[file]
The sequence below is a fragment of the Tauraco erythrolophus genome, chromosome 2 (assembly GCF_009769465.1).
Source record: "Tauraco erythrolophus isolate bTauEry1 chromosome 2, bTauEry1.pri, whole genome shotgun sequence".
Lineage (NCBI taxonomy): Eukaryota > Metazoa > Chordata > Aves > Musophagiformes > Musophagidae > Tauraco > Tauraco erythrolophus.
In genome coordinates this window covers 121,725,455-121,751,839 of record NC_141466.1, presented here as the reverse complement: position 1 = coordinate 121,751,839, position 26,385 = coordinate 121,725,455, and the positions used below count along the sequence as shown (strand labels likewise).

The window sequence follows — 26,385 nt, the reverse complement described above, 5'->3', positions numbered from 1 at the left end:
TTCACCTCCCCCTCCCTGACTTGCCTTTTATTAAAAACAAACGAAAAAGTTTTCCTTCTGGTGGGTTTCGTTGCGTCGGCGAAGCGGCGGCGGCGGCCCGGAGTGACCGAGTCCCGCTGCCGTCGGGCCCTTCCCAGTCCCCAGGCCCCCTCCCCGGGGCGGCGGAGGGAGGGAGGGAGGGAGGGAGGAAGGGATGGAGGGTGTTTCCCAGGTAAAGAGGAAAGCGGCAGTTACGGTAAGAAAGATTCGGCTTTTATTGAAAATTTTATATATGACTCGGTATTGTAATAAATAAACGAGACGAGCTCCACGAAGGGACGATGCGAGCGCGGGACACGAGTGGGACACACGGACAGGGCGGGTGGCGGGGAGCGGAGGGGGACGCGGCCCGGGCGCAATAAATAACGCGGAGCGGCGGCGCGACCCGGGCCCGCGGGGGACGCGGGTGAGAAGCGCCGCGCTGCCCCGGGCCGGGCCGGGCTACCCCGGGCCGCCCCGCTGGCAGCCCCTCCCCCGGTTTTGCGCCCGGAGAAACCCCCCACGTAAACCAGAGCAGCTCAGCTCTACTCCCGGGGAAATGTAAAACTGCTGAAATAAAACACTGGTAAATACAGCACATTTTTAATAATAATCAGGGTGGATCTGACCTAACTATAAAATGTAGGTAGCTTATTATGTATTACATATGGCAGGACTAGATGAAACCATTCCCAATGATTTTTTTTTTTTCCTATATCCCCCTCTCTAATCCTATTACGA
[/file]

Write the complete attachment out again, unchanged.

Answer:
The sequence below is a fragment of the Tauraco erythrolophus genome, chromosome 2 (assembly GCF_009769465.1).
Source record: "Tauraco erythrolophus isolate bTauEry1 chromosome 2, bTauEry1.pri, whole genome shotgun sequence".
Lineage (NCBI taxonomy): Eukaryota > Metazoa > Chordata > Aves > Musophagiformes > Musophagidae > Tauraco > Tauraco erythrolophus.
In genome coordinates this window covers 121,725,455-121,751,839 of record NC_141466.1, presented here as the reverse complement: position 1 = coordinate 121,751,839, position 26,385 = coordinate 121,725,455, and the positions used below count along the sequence as shown (strand labels likewise).

The window sequence follows — 26,385 nt, the reverse complement described above, 5'->3', positions numbered from 1 at the left end:
TTCACCTCCCCCTCCCTGACTTGCCTTTTATTAAAAACAAACGAAAAAGTTTTCCTTCTGGTGGGTTTCGTTGCGTCGGCGAAGCGGCGGCGGCGGCCCGGAGTGACCGAGTCCCGCTGCCGTCGGGCCCTTCCCAGTCCCCAGGCCCCCTCCCCGGGGCGGCGGAGGGAGGGAGGGAGGGAGGGAGGAAGGGATGGAGGGTGTTTCCCAGGTAAAGAGGAAAGCGGCAGTTACGGTAAGAAAGATTCGGCTTTTATTGAAAATTTTATATATGACTCGGTATTGTAATAAATAAACGAGACGAGCTCCACGAAGGGACGATGCGAGCGCGGGACACGAGTGGGACACACGGACAGGGCGGGTGGCGGGGAGCGGAGGGGGACGCGGCCCGGGCGCAATAAATAACGCGGAGCGGCGGCGCGACCCGGGCCCGCGGGGGACGCGGGTGAGAAGCGCCGCGCTGCCCCGGGCCGGGCCGGGCTACCCCGGGCCGCCCCGCTGGCAGCCCCTCCCCCGGTTTTGCGCCCGGAGAAACCCCCCACGTAAACCAGAGCAGCTCAGCTCTACTCCCGGGGAAATGTAAAACTGCTGAAATAAAACACTGGTAAATACAGCACATTTTTAATAATAATCAGGGTGGATCTGACCTAACTATAAAATGTAGGTAGCTTATTATGTATTACATATGGCAGGACTAGATGAAACCATTCCCAATGATTTTTTTTTTTTCCTATATCCCCCTCTCTAATCCTATTACGA